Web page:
Then writ somewhat larger:
TR
My conundrum: if a BBS is named after a video game, do logos for the BBS evoke game-ness? For the purposes of these blog posts, I rule: yes. Toon / ANSImation master Jed of ACiD made a few ads for this board named Final Fantasy, and undoubtedly it was named after the game series. If these logos weren't of a style consistent with the promotion of the games, they could have been -- and dare I go so far as to claim, should have been. Any firm that didn't snap up JED when he was on the market really missed out.
And here, another one with a bit of art to spice things up:
FF
Of course, the themes of ANSI art and video games dovetail in several interesting ways: not only were the games used as subject matter for the art, but the art was often used to promote the groups that cracked and couriered wareZ, the rapid and free illegal distribution of which was the only way large quantities of computer nerds ever saw any of these games. Without warez groups we might never have seen quality productions like, uh, AOL's Hubba Bubba Bubblegum Challenge.
OK, so that was a bit of a misstep. But did it say PC games? I've got your PC games right here:
Yeah, Doom II was a Hell of a game. It was so great, let's do another one:
Doom
Yeah, uh, you know what, I didn't like that one as much. What was different, the Roman numerals? Can we get those back?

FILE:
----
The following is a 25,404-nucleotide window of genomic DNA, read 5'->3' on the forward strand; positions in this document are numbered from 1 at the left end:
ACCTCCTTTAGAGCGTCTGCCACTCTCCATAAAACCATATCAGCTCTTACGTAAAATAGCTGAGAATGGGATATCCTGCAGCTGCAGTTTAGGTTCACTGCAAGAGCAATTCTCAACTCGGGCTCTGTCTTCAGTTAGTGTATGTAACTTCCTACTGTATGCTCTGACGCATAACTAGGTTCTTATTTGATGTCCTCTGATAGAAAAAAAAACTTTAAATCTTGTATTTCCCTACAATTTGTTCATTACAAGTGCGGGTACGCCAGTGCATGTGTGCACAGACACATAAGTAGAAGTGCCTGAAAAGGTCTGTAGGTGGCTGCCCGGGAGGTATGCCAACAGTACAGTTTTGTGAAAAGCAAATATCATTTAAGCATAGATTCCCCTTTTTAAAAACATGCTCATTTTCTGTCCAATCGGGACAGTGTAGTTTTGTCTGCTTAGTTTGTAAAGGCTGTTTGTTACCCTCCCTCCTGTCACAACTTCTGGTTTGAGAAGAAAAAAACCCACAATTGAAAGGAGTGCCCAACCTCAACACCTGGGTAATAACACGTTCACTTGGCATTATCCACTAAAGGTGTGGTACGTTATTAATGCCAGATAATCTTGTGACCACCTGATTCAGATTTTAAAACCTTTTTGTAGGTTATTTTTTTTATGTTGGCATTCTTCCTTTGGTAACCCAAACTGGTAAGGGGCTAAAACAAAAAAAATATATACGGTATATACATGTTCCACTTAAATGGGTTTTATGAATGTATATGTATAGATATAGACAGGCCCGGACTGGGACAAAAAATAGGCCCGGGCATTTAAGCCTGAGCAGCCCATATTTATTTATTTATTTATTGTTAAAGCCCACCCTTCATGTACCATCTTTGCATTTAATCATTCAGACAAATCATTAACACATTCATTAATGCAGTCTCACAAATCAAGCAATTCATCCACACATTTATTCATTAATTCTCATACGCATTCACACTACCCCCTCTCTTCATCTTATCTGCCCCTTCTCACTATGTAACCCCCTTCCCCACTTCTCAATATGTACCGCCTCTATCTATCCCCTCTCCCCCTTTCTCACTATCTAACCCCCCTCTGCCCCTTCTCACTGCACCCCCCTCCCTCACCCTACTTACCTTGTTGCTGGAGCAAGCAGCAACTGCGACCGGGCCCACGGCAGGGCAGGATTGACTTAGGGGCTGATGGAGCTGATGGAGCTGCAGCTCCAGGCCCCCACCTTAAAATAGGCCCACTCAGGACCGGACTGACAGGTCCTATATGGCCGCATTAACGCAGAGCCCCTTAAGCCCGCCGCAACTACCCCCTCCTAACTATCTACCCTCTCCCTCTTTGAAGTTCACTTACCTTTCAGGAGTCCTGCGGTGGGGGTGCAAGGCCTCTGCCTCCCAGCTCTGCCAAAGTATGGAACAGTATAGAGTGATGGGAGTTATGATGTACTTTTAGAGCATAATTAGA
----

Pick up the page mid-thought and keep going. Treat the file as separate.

Ahhh, that's more like it. And now, for something completely different: Air Zonk, Hudson's futuristic equivalent to Bonk the caveman:
You know what they say, put a lightning bolt on his head and it's cool. Worked for Harry Potter! The sunglasses are just gilding the lily, however. Now on to a real classic, a smallscale Purple Tentacle from Maniac Mansion 2: Day of the Tentacle. Everything about this one works for me: the miniature proportions, the eyebrow, raygun, bellowing sucker-mouth, the wonky typography...
Now while we're on a Lucasfilm kick, we have an excellent opportunity to visit another one of their franchises somewhat extensively: Steve Purcell's crime-fighting dog and rabbit duo, Sam & Max. First up, a take by Toon Goon again:
Next, TG teams up with Magnetic M, another master of the toony idiom:
Another Toon Goon solo piece:
And for kicks, a final Max (curiously, always Max is the focus, never Sam. And how similar he is to other toon subject favorites Bone and the Animaniacs!), also from an iCE pack, this time by Joker.
And now for something completely different: the amazing Parappa the Rapper, who I was first exposed to in Sweden by ANSI artist Crayon on my way back from visiting the Assembly demoparty in 1999. Deep video game trivia: the artist responsible for Parappa's unique aesthetic was Rodney Greenblat, who also made a multimedia CD-ROM for children, "Rodney's Funscreen" (well it's not a game, let's call it a funscreen) which was published by Activision back in the day and can today be run through SCUMMVM.
Plenty of these pieces are positively prehistoric in computer terms, dating back to the early '90s over 20 years ago. We'll wrap with a piece that emerged around the time of my last ANSI-centric blog post -- "pulsating flesh from Pandora's Tower", by Luke Volk:
And that's about it for another instalment of: ANSI art on the subject of ...
Now do I have any supplementary business? Oh yes -- local readers, such as I may enjoy: I'm looking into scheduling a time to mount the next of the twice-a-year retro video game parties, with plenty of dusty old systems, lots of little TV sets strewn around my house, and hundreds of old games to sample from. How would November 15th work for you?